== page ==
Sick Nurses (Movie Review)
You take seven hot Thai nurses, put them in an oddly deserted hospital where a girl-on-girl lingerie tickle-fight seems more likely to break out than the Norovirus, add in an incomprehensible plot involving body harvesting, vengeful ghosts, and a male-to-female transsexual and what do you have? A surprisingly decent little Asian exploitation film, it turns out.
Man-whore Dr. Tar has a harem of sexy nurses and a surefire money-making scheme.
Step 1: Obtain dead body
Step 2: Pack with dry ice in trunk of car
Step 3: ???????
Step 4: Profit!
The plan would be fool-proof, but his latest victim is one of his lovely assistants, a jealous nurse who gets out of control and is killed by the other nurses. Due to some sort of never explained mumbo-jumbo, after seven days the dead nurse comes back for revenge as an all-black hair ghost. In a fairly clever twist, the majority of the movie takes place over the course of ten minutes, showing each nurse encountering the ghost before rewinding to follow another nurse.
The film is padded out with numerous flashbacks and cuts to Dr. Tar, who is receiving the “Doctor of the Year” award. The story, quite frankly, is ridonkulous and the ever-shifting timeline leaves the viewer with only a vague idea of what is going on for most of the film's running time. None of that matters much, though, because “Sick Nurses” is one of the most fun horror films to come out of Asia in some time.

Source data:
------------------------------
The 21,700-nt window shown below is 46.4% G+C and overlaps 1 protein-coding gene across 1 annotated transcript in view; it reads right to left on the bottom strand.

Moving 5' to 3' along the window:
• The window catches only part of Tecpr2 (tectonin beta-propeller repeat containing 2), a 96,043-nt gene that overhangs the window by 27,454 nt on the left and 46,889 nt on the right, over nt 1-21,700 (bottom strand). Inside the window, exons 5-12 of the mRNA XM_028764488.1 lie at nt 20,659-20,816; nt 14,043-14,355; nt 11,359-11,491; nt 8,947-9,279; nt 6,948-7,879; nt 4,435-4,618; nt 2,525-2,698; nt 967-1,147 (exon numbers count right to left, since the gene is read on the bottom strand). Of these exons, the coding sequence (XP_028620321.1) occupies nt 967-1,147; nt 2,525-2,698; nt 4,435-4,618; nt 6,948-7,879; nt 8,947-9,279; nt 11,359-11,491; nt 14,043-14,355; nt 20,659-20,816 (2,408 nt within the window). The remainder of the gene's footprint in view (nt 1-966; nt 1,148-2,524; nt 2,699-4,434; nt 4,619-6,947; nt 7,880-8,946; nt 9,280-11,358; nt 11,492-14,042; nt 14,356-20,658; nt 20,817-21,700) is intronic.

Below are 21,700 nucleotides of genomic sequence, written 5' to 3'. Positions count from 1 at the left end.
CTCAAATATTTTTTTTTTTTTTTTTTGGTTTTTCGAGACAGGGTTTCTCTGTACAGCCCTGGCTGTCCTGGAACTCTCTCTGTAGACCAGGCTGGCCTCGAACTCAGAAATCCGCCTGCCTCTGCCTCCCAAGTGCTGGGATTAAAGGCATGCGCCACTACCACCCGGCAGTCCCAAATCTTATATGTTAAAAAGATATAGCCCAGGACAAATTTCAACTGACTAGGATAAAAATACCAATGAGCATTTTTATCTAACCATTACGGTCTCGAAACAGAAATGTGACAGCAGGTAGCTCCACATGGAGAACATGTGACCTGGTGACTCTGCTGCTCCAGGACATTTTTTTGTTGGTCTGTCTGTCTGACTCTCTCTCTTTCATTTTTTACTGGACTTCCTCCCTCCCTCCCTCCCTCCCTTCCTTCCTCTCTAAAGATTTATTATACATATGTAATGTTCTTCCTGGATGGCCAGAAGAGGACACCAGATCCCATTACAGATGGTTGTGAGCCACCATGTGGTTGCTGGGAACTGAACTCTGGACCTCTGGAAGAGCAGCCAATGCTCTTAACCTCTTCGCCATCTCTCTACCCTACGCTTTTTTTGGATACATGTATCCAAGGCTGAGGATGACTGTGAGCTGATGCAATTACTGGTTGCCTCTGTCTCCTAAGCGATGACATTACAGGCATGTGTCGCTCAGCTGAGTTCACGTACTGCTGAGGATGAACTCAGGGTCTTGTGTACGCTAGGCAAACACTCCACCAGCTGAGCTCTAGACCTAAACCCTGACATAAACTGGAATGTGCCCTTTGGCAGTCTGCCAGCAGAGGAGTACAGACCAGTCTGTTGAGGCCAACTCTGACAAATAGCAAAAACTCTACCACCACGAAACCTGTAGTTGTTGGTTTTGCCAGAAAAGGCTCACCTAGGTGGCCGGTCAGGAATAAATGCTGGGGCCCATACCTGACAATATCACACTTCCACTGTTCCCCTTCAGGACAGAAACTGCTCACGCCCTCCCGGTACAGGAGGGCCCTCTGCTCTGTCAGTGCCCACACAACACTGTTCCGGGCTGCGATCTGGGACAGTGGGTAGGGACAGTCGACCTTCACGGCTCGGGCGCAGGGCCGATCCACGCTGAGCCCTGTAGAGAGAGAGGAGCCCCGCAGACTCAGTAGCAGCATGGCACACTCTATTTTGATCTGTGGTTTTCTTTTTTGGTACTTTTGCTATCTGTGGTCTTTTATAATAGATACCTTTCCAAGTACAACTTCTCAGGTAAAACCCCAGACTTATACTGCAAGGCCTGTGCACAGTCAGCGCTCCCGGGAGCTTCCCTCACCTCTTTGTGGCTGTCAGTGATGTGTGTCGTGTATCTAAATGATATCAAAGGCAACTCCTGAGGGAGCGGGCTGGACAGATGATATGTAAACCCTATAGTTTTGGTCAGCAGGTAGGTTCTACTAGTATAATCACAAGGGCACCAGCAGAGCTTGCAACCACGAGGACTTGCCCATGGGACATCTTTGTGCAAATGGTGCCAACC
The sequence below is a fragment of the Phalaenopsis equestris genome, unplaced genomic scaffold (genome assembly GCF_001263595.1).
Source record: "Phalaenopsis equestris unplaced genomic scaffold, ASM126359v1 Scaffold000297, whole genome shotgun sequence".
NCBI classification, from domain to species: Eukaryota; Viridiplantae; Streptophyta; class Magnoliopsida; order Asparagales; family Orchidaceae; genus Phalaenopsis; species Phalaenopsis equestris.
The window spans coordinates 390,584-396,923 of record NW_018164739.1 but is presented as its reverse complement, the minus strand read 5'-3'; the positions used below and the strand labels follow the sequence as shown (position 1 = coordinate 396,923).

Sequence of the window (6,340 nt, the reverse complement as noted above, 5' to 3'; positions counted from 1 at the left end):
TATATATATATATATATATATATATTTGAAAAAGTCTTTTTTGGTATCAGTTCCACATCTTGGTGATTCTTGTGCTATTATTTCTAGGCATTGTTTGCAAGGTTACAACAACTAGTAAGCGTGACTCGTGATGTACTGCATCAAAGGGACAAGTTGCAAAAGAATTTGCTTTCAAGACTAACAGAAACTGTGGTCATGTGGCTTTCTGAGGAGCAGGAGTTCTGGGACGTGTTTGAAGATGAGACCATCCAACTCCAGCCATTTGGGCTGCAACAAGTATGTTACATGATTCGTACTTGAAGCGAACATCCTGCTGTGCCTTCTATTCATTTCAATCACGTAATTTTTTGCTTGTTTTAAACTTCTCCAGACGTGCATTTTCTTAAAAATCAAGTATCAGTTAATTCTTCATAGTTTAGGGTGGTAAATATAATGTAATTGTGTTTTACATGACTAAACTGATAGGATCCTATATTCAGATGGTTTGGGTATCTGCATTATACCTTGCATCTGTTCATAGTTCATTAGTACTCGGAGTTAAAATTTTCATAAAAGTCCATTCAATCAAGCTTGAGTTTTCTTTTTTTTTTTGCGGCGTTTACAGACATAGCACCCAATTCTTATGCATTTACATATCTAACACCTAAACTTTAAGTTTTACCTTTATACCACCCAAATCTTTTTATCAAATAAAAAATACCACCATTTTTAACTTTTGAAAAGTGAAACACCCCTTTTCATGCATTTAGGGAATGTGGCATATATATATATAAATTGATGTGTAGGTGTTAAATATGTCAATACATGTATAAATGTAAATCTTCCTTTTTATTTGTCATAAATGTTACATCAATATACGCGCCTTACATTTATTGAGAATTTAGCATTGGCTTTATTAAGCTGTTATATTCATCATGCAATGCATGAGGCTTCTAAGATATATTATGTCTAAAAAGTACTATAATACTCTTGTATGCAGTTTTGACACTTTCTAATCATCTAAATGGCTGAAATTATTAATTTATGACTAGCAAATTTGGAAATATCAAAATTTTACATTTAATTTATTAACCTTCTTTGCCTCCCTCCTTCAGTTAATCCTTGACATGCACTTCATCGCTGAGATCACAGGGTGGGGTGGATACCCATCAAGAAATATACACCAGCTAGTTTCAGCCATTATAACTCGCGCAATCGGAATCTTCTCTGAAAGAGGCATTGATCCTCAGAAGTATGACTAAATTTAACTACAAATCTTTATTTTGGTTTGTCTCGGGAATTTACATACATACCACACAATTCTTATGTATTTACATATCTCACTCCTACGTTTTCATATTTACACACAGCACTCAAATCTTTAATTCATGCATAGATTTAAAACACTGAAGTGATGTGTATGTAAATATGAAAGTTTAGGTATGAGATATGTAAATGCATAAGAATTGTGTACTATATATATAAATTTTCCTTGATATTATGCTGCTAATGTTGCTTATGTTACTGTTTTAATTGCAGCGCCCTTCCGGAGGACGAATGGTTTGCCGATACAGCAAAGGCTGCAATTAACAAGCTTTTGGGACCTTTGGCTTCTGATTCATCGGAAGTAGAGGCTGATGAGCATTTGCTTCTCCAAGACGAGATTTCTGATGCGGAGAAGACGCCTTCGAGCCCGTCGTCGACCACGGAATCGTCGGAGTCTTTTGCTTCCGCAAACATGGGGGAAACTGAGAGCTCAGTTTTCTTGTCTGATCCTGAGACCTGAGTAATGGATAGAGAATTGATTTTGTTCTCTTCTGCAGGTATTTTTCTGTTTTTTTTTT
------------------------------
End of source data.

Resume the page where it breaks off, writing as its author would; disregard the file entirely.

The key is that the film never takes itself too seriously. It revels in its silliness without ever descending into camp. This is a film where victims are brutally attacked with nontraditional weapons like a toothbrush, a handbag, and a pickled fetus. One of the stranger deaths even features a character being killed by the number four. The hair-ghost in this film isn't the somber, blank-eyed ghoul that has become a cliché in recent years. She kills with a mischievousness and joy worthy of Freddy Krueger himself.
The look of the film also deserves kudos. Many sequences go beyond the standard look of Asian horror by lighting scenes in the garish colors usually associated with Mario Bava and Dario Argento. The filmmakers also stretch their clearly meager budget with some smart and stylish trick photography, with things happening in the back of the frame or just before a cut that leaves the viewer wondering if they really saw what they think they just saw.
It should be noted that due to Thailand's strict censorship laws the film is denied the extra layer of sleaze viewers might expect from a film prominently featuring lesbian twins. Each nurse invariably finds some reason to strip down to her underwear, but that's as far as it goes. One character even bizarrely showers fully clothed. Even with the toned-down sexploitation factor and the relative incoherence of the plot, “Sick Nurses” should connect with an audience looking for a fun and original Asian horror movie.